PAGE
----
Pathological mechanisms in oral lichen planus : a atudy of apoptosis - regulatory proteins and risk markers for malignant transformation
Neppelberg, E and Johannessen A. C., DNA content and Cyclooxygenase-2 as risk markers of cancer development in oral lichen planus. Preprint. (451.1Kb)
Neppelberg E.; Loro, L. L.; Øijordsbakken, G.; Johannessen, A. C., Altered CD40 and Ecadherin expression – putative role in oral lichen planus. Preprint. To be published in Journal of Oral Pathology & Medicine. Published by Blackwell Publishing. (939.9Kb)
European Journal of Oral Sciences 109, Neppelberg E.; Johannessen, A. C.; Jonsson, R., Apoptosis in oral lichen planus, pp. 361-4. Copyright 2001 Blackwell Publishing. Abstract only. Full-text not available due to publisher restrictions. (13.66Kb)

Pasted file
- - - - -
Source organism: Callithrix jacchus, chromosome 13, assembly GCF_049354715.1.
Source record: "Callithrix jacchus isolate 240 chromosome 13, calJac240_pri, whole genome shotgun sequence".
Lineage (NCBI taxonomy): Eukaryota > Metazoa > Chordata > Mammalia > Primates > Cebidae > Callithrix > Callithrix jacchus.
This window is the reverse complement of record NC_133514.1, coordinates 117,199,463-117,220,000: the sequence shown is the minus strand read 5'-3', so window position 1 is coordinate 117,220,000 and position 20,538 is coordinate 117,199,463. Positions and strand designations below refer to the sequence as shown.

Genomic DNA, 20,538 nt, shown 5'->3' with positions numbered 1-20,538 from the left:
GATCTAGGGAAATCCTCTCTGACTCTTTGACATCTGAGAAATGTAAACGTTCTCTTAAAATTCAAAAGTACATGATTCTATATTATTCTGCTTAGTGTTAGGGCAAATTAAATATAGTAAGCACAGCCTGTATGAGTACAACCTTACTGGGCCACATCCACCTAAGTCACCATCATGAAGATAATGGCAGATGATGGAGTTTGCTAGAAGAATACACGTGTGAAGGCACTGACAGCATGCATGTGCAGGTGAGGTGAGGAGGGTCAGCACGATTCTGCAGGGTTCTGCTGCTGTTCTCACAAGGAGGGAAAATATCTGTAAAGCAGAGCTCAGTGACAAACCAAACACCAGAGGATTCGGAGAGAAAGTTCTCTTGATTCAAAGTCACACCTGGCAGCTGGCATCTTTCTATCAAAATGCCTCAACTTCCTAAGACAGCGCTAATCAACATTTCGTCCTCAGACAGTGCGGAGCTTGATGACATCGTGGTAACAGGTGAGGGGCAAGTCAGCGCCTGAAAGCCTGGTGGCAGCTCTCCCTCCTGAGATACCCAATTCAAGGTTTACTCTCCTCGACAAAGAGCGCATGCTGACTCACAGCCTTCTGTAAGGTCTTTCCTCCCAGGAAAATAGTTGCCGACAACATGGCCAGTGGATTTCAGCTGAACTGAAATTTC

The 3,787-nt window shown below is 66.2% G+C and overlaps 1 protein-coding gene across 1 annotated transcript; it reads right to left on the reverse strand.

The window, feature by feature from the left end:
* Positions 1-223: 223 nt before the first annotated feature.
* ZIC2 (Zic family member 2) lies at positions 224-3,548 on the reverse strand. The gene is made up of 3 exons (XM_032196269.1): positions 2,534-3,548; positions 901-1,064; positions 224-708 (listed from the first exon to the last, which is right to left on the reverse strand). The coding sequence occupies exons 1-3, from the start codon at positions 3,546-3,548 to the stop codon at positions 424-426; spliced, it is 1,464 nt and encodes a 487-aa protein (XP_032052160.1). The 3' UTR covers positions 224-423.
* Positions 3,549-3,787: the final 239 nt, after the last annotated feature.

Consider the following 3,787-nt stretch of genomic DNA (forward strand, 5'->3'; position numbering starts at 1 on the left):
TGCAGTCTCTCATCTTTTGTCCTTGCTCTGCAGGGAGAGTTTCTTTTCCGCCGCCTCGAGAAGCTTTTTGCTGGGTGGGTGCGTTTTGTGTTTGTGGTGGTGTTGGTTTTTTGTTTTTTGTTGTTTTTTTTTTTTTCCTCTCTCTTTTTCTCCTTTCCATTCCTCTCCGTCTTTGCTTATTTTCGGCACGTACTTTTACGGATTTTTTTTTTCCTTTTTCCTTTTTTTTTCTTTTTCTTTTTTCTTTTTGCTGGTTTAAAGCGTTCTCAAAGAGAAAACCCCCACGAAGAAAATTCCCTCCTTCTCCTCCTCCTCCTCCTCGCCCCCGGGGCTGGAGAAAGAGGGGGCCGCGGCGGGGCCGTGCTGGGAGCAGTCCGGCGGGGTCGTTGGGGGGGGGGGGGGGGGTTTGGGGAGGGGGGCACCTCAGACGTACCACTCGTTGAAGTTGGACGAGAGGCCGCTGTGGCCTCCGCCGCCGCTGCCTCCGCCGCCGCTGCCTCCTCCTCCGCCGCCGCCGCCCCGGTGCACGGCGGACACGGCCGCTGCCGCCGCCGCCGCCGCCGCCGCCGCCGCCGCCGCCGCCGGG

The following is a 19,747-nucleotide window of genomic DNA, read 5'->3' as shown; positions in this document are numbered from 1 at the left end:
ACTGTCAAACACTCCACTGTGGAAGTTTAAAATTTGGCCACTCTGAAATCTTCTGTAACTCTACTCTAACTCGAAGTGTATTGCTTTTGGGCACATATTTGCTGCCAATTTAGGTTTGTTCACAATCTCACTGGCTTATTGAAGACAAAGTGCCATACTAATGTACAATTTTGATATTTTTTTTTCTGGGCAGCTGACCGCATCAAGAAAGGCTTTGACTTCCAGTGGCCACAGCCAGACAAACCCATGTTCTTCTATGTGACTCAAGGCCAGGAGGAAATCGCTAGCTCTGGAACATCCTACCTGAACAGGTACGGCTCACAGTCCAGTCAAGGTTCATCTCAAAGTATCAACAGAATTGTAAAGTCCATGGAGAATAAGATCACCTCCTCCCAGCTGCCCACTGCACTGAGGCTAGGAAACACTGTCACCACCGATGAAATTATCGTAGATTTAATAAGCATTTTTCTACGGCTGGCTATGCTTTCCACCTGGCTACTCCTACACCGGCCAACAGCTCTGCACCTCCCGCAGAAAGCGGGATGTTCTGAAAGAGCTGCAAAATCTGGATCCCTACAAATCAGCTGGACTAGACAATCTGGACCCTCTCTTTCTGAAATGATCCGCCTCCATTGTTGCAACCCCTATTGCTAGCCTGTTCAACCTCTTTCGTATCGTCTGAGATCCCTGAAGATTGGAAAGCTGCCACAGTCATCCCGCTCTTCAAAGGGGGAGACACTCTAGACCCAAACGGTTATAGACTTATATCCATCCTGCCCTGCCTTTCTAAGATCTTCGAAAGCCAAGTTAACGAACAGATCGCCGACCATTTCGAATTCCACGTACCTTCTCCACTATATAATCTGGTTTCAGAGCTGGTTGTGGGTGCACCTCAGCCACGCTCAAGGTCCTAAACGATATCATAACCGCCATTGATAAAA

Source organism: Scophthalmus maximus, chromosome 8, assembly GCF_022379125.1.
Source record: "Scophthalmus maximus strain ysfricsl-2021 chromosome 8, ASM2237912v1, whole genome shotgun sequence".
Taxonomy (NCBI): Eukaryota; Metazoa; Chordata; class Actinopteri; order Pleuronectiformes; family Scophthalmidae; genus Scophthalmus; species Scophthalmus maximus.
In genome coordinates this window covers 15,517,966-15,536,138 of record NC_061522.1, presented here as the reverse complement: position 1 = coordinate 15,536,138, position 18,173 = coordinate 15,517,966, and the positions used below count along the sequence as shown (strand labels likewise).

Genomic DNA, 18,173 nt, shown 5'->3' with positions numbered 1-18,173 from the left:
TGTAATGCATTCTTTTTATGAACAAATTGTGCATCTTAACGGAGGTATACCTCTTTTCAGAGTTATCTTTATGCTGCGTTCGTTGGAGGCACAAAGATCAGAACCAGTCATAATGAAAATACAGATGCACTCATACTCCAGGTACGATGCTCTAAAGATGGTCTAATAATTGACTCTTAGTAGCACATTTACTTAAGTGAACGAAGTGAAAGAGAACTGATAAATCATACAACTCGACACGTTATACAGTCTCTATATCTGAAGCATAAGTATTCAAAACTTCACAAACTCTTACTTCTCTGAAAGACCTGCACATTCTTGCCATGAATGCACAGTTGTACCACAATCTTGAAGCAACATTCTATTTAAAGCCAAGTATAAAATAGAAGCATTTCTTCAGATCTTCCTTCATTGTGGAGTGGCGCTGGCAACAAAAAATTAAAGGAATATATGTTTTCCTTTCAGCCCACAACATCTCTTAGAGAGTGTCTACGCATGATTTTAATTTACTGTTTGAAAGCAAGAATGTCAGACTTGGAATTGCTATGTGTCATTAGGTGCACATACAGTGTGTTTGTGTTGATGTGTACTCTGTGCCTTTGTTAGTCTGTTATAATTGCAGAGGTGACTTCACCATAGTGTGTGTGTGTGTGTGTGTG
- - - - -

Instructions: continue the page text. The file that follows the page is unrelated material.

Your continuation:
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Oral lichen planus (OLP) is a chronic mucocutaneous disease characterized by basal cell destruction and a subepithelial band-like mononuclear inflammatory cell infiltrate predominated by T cells. Molecular biological changes in the basal cell compartment and keratinocyte cell death have been a matter of particular interest in later OLP research. The majority of OLP lesions run a benign course. However, OLP have been associated with an increased risk of malignant transformation. The aims of this study were to investigate apoptotic cell death and putative regulatory proteins in keratinocytes (Papers I-III), as well as potential risk markers for malignant transformation in OLP (Paper III). Biopsies from clinically and histologically verified OLP were investigated (Papers I-II), as well as a biopsy material from OLP patients where a certain amount of them had developed epithelial dysplasia and oral squamous cell carcinoma (OSCC) (Paper III). Tissues were evaluated by histomorphometry, imunnohistochemistry (Papers I-III), TUNEL method (Paper I), mRNA in situ hybridization (Paper II) and image cytometry for measurement of DNA content (Paper III). Our data show that apoptosis is increased within the epithelium of OLP compared with normal oral mucosa (OM), and that both Fas receptor (FasR) and Fas-ligand (FasL) apoptosis regulatory proteins are expressed within the epithelium and subepithelial cell infiltrate of OLP (Paper I). In actively diseased OLP lesions, basal keratinocytes are CD40 negative and epithelial (E)-cadherin negative in focal areas (Papers II-III). Cyclooxygenase-2 (Cox-2) is up-regulated within the epithelium of OLP lesions, compared with normal OM (Paper III). According to DNA content measurements, all biopsies were classified as diploid including OLP, epithelial dysplasia and OSCC, except for one biopsy from an OLP lesion with epithelial dysplasia which was tetraploid (Paper III). Based on these findings we conclude that basal keratinocytes in OLP die by apoptosis and regulation of apoptosis appears to involve following mechanisms; (1) dysfunction in FasR/FasL system; (2) by down-regulating CD40 in diseased areas, basal keratinocytes may escape CD40-CD40L mediated apoptosis; (3) an up-regulation of Cox-2 , which may inhibit apoptosis; (4) loss of E-cadherin in basal keratinocytes may promote apoptosis and contribute to reduced basal cell structural integrity in OLP, allowing T cells to enter the epithelial compartment. Our biopsy material indicates that neither DNA content, nor expression of Cox-2 and E-cadherin are reliable as prognostic markers to select the OLP patients at risk for development of OSCC.